- Start date: 1 November 2018
- End date: 31 March 2022
- Value: £230,611
- Partners and collaborators: Nottingham Trent University, United Kingdom (Collaboration, Lead Research Organisation) University of Leeds, United Kingdom (Collaboration) Ministry of State of Antiquities (Collaboration) National Research Institute Of Astronomy & Geophysics (Collaboration)
- Primary investigator: Dr Gehan Selim
Hawara is an ancient cemetery site in the south-eastern Fayum region, about 80km south of Cairo. It is the burial place of Amenemhat III, the last great king of the 12th dynasty (about 1855-1808 BC). To the south of the pyramid the Pharaoh constructed a large cult complex (approximately 120 metres by 300 metres), in which the Pharaoh was worshipped as a god for over 1500 years. The huge mortuary temple that originally stood adjacent to this pyramid is believed to have formed the basis of the complex of buildings with galleries and courtyards called a "labyrinth" by Herodotus.
In Late Antiquity, the complex was considered as one of the wonders of the world. Despite its historical significance, there have never been clear drawings or details of the labyrinth layout or structure. Due to sustained irrigation water flow under the pyramid and labyrinth site, the archaeological site has become abandoned and is exhibiting signs of severe deterioration. This water flow has developed over the past century with the water level now approximately 5 meters below the topographic surface, and about 7 meters above the lower corridor level.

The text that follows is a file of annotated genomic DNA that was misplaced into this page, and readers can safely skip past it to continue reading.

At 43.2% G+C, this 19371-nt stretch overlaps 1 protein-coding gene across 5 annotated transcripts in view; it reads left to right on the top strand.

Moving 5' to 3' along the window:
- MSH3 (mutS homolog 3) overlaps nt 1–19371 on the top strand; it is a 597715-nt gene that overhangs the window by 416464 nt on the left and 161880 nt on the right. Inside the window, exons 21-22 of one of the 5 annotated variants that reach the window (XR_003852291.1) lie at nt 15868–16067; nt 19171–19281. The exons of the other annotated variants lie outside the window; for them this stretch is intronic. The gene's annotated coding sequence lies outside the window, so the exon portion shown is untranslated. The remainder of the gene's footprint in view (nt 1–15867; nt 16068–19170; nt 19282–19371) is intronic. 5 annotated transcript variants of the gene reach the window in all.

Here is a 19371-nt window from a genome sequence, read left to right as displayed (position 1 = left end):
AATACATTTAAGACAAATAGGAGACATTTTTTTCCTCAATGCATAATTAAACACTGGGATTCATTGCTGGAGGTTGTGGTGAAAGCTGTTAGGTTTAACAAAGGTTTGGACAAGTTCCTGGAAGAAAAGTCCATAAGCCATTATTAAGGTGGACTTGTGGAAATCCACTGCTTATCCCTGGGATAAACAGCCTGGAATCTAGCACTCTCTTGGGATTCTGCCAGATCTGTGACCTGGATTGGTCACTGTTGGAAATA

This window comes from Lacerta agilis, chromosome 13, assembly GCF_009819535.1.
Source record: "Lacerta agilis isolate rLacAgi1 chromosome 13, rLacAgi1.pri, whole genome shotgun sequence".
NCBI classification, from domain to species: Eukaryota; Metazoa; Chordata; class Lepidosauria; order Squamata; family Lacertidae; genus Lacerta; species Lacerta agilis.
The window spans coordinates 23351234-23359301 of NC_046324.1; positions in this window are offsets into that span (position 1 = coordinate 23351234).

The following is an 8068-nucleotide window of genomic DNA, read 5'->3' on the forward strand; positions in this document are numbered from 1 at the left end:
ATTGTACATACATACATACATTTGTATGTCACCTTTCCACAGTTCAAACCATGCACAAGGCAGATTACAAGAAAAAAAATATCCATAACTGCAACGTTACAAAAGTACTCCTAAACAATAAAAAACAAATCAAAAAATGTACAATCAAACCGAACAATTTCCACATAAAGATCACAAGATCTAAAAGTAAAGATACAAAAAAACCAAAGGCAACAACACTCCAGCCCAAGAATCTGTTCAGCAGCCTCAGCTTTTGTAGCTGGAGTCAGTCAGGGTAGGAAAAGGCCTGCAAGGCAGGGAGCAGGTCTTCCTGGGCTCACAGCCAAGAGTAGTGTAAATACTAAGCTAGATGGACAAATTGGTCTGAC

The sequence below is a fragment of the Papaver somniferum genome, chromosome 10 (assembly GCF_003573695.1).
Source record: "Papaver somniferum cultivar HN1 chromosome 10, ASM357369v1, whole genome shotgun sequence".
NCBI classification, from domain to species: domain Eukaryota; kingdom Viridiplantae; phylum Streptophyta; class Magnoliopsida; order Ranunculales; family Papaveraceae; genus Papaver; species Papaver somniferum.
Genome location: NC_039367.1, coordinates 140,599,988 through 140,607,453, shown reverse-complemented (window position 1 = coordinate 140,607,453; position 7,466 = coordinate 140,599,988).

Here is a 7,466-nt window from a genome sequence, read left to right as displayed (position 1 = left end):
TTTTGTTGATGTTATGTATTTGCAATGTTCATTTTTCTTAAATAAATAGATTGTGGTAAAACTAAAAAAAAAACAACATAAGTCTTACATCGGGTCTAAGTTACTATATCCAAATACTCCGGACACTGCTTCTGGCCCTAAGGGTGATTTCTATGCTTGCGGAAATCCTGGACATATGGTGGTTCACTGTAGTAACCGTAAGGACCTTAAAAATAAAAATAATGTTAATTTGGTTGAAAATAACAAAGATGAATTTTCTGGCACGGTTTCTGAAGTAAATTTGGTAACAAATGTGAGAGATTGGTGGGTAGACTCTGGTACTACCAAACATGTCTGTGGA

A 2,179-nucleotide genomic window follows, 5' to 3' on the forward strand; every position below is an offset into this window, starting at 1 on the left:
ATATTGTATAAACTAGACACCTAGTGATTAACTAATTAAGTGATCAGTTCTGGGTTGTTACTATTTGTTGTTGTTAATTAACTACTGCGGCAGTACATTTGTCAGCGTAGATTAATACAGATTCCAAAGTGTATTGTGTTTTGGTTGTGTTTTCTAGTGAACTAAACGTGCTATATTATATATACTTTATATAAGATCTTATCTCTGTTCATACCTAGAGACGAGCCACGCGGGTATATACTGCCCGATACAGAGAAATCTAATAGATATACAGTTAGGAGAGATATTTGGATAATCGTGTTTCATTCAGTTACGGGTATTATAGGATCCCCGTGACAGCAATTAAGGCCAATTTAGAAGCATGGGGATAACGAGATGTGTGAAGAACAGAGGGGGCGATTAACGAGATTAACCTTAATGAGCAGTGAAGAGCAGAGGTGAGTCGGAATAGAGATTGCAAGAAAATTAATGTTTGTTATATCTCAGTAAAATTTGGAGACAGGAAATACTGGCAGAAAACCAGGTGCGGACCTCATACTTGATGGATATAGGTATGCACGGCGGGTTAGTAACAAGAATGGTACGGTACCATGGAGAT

There is an international effort to implement a sustainable conservation strategy and dewatering of the site. It is imperative to understand the level of the underground water table, using remote sensing to record water levels and thermal conditions of the aquifer material and hydraulic properties within the chambers and in the Pyramid substructure. There is an urgent need to document and diagnose existing condition and use the latest Virtual Heritage Technologies to produce scenario conservation and recovery models, before any conservation or dewatering work can commence.
This 36-months innovative research project offers a breakthrough in the development of state-of-the-art virtual reality interface and repository platform that not only records and documents existing site conditions for interactive visualisation, but more importantly will incorporate structural, thermal and water data within the computerised virtual environment. The outcome of this typological model will feed into the assessment of different scenarios of conservation activities and its potential impact, in advance of implementation.
The project team will undertake comprehensive investigative research, and analysis of the site's archaeological records using innovative virtual heritage technologies that will:
- conduct accurate 3D Cloud-point to laser scan and digitally survey, record and model existing conditions of the site;
- utilise state-of-the-art geophysics underground surveys to detect, analyse and model the labyrinth's spatial layout and its water table;
- develop a state-of-the-art interactive virtual platform that integrates remote sending indicators and dataset;
- develop virtual reality experience of the site, as well as mobile app for the site's history and navigation.